New Year: Country Trends

Figure 1.--Gelukkig Nieuwjaar is Dutch for Happy New Year. While greeting is in Dutch. The card was made by the French postcard company, Sol. Thus the children are presumably French. The ame card was made with greetings in other languages for sale in different countries. It was popular in theearly 20h century to send New Year cards with elegantly, but not realistically dressed children.

New Years is celebrated around the world, although the date varies from country to country. Celebrations in Sub-Saharan Africa, the Americas, and Europe share some similarities. There is more variation in Europe. Customs vary substantially. Generally festivities are focused on the night before the New Year and revelers celebrate the turn of the clock to 12:00 midnight. New Years in America is seen as an adult holiday, following Christmas, which has evolved into a family extranvaganza. Children are more involved in other countries. We do not yet have much information on the various national New Years celebrations. The Chinese of course are especially noted for celebrating New Years. We do have a Dutch New Years page. Germans say, "Ich wünsche Dir einen Guten Rutsch ins neue Jahr!" This means: I wish you a good slide into the new year! On December 31 in Germany everybody wishes their neigbors "einen Guten Rutsch". The next day they say "Frohes Neues Jahr" meaning happy new year.


An Austrian reader tells us in 2009, "There is always ballet movements choreographered to the Strauss music on the New Years Day Concert from Vienna. The programme is televised throughout Europe. It is a very famous concert. Tickets are sold for next New Years concert - even now!" The program to celebrate the New Yars 2009 was Strauss' "Blue Danube" performed by children.


The Chinese of course are especially noted for celebrating New Years. Chinese New Year or Spring Festival is the most important of the traditional Chinese holidays. It is sometimes called the Lunar New Year, especially by people outside China. It comes at a different time than the European celebration. The festival traditionally begins on the first day of the first lunar month (Chinese: 正月; pinyin: zhēng yuè) in the Chinese calendar and ends on January 15. This day is called Lantern Festival. Chinese New Year's Eve is known as Chúxī (除夕, abbr. for 年除夕 Niánchúxī, Chúxì in Taiwan). It literally means "Year-pass Eve". On each year, there is an animal symbol for the year. There are 12 such animals. The year 2009 is the year of ox and there is a 12 year sycle for these animal designations. Chinese New Year is on January 25-February 9. Parades and fire crackers are staples of the Chinese New Year celebration. Lion and dragon costumes are particularly popular. Often children dress up in the costumes that relate to the animal that symbolizes the particular year. There are 12 of these animal symbols. Many Chinese celebrate their birtdays on New Years rather than their birthdate. Chinese New Year is not only celebrated in China, but in Chinese communitirs around the world. The San Francisco Chinnese New Year parade is especially important in America a heritage of the Chinese who came to America diring the 1848 Gold Rush.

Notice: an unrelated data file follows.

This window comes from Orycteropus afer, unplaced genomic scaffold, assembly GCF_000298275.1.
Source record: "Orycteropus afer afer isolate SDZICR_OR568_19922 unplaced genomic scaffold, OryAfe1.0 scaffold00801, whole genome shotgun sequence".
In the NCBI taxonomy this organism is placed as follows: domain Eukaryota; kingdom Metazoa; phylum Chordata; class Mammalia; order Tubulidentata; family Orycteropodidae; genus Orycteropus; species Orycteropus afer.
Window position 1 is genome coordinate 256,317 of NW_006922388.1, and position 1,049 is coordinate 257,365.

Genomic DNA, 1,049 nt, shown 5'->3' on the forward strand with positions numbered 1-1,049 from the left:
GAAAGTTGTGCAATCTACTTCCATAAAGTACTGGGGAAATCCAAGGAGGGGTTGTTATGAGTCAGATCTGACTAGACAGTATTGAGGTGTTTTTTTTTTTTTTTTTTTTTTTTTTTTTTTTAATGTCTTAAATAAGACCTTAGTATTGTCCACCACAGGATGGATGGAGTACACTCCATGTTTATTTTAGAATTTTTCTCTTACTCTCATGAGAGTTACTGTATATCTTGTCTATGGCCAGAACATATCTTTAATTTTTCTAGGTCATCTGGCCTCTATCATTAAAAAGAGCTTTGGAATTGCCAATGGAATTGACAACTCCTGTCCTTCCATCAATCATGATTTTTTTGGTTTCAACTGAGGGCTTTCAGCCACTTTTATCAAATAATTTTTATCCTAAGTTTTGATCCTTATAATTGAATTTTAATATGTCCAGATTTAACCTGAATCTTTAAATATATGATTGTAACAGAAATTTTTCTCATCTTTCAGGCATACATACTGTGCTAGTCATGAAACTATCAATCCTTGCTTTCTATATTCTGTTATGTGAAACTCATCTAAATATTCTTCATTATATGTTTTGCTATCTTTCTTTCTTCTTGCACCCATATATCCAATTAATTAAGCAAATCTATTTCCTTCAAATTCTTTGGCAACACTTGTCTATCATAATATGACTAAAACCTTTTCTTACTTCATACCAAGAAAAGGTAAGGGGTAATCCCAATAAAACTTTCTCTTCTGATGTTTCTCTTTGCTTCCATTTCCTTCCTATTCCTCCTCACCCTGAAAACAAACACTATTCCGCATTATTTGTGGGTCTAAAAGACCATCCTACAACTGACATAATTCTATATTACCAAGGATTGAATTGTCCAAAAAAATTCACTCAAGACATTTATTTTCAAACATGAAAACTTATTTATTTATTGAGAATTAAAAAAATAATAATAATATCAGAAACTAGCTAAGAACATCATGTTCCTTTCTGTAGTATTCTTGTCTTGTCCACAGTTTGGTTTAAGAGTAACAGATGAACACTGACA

Germans say, "Ich wünsche Dir einen Guten Rutsch ins neue Jahr!" This means: I wish you a good slide into the new year! On December 31 in Germany everybody wishes their neigbors "einen Guten Rutsch". The next day they say "Frohes Neues Jahr" meaning happy new year. A German reader tells us about a modern German New Year tradition. "Here is something important about it. Well, it is not only German, but also well-loved in some other European countries. Interestingly not in the UK. It is a tv sketch about 18 minutes long performed by an English actor and an English actress. For about 40 years now this TV piece has been an absolute popular event every New Year's Eve. Lots of TV channels here broadcast the piece every year over the evening at different times. This piece has a world record as the most repeated tv show ever. And this show is very funny. It is called "Dinner for One". As it is in English you can enjoy it as well. You can even watch it in the internet. I can highly recommend it!!! This online version is cut in two parts: Part one and Part two. As long as I can remember, I have seen it every New Year's Eve. Also children are fond of it..